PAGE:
‘Progress’ and Obsolescence

This was in 1999 and it was cutting edge to give a presentation with my partner contributing her half through IRC projected on a screen. (It’s the future now, so people project Twitter #hashtags.)

Hilarious, since IRC is still clearly the better choice for classroom projection. It’s hella confusing to watch stray tweets come in long after the presentation has moved on. But Twitter is what all the hip kids are doing nowadays…

Incidentally, the Cyborgs & Architects series at Quiet Babylon, from whence comes the above twitter aside, is quite interesting.  That architects would feel anxious about the end of their profession is understandable; the architect’s position in society has been eroding for a long time due to the same industrial processes of specialization and standardization that have transformed the rest of the economy.  Where once there were master-builders now there are general contractors, steel fabricators, curtain wall designers, every manner of consultants from LEED to acoustics, civil/mep/structural engineers, interior designers, landscape architects, etc.

The architect nominally holds the reigns as coordinators , but that actual contribution of any individual to the design process is small and it’s not difficult to imagine a future where the architect is just another consultant, hired by the owner’s rep to provide some advice on massing and help fashion the building’s skin into some pleasing fractal shapes. With the rising popularity of Design-Build projects that place the contractor at the top of building pyramid, one might even say it’s likely.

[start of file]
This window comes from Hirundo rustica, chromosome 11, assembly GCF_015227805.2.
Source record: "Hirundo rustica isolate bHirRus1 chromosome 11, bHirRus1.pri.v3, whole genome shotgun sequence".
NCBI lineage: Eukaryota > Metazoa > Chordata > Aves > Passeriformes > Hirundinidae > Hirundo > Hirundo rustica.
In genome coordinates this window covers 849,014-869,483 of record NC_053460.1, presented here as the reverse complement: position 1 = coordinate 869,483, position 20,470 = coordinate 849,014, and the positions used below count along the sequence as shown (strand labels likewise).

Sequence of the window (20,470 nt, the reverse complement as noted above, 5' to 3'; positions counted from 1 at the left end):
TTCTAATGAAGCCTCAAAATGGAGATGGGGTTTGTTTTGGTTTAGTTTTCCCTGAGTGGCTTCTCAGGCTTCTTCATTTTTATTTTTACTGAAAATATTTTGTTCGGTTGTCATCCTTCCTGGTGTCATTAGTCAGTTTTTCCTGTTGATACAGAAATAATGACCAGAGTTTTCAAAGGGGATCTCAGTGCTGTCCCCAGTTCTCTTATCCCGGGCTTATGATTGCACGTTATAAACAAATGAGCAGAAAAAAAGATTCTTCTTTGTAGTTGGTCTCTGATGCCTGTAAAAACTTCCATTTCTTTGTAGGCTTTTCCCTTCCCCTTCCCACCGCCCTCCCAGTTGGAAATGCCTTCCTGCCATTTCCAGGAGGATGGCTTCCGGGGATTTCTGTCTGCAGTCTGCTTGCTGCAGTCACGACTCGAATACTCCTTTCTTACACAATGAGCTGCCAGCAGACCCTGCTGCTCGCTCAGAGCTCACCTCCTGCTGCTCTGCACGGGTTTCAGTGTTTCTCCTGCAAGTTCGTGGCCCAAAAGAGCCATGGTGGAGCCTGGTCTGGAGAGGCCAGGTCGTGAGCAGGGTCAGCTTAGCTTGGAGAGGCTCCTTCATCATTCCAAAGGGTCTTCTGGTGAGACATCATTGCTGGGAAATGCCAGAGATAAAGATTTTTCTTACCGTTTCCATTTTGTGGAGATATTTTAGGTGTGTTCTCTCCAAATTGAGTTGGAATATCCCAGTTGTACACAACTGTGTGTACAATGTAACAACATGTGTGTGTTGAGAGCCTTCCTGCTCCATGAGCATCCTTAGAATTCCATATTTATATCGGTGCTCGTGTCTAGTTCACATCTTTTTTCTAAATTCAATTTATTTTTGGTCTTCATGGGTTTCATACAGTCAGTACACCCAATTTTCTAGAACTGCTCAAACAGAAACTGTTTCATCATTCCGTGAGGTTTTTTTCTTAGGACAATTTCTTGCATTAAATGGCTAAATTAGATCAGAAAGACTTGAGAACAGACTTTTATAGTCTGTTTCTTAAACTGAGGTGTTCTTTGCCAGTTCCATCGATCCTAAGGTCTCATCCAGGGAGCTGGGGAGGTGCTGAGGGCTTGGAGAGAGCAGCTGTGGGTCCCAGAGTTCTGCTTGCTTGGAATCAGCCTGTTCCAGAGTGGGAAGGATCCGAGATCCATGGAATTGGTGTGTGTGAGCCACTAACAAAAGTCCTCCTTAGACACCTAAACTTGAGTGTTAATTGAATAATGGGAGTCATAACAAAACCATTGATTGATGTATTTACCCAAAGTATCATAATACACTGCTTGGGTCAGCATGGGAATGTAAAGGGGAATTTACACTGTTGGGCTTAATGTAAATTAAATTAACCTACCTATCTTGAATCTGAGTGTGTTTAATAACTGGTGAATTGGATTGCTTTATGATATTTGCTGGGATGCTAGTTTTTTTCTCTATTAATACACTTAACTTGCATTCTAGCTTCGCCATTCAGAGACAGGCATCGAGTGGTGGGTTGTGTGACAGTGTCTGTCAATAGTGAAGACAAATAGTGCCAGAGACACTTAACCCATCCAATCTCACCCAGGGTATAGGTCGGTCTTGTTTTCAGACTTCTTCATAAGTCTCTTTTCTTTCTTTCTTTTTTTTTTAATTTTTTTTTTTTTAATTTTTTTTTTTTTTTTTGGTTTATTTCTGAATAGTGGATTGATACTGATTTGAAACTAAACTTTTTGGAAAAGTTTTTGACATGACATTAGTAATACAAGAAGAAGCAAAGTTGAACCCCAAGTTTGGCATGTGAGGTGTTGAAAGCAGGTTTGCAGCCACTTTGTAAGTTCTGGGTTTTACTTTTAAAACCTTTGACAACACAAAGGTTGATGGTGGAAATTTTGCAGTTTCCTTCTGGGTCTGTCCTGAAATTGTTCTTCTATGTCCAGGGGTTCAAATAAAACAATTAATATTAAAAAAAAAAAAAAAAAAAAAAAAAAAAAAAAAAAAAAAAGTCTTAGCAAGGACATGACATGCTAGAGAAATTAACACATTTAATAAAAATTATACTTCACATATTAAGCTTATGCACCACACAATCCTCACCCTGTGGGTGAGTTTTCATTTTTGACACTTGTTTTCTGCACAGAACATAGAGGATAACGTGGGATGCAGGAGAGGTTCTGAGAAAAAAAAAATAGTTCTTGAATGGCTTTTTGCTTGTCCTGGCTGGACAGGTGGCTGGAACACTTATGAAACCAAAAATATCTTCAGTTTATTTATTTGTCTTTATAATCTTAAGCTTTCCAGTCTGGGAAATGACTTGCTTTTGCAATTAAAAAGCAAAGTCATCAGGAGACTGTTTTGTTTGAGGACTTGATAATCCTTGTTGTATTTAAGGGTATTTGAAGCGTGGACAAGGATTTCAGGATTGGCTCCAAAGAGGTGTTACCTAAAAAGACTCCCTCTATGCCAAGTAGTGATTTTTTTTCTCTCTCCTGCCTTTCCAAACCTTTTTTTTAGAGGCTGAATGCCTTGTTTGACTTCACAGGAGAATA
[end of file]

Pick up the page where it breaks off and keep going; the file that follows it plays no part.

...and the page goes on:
Against that backdrop comes the spector of human mechanization, either by upgrading our bodies or uploading our minds. Architecture replaced by body hacking or Second Life. Anxiety is felt. A bright line is drawn between altering the environment and altering people.  Only one is ok.

All very understandable,but as these things often go, the bright line is bunk.  Architecture mediates how people experience the environment — it lets in this much  light, this much air, at these locations, and those elevations. It’s basically a filter whose foundation is in earth, but it’s hardly our only filter.  There’s also clothing, vehicles, consumer electronics, hearing aids — sometimes also designed by architects — which drastically alter our experience of the environment, and do it by being attached to us and altering us.

If anything our coming cyborg future would see those non-architectural filters replaced, but structures remain.  Clothing gives way to Carbon Fiber EpiDerm Pro.  Cars to the Usain Bolt Locomatron GOLD.  But, barring a total revolution in human desires, people will still want privacy, still want facilitated socializing, and still want expresions of hierarchy, so houses, bars, and skyscrapers should be with long after grocery stores become unneccessary due to the Pollan Omni-Replicator: Now With Meatier Algorithms!

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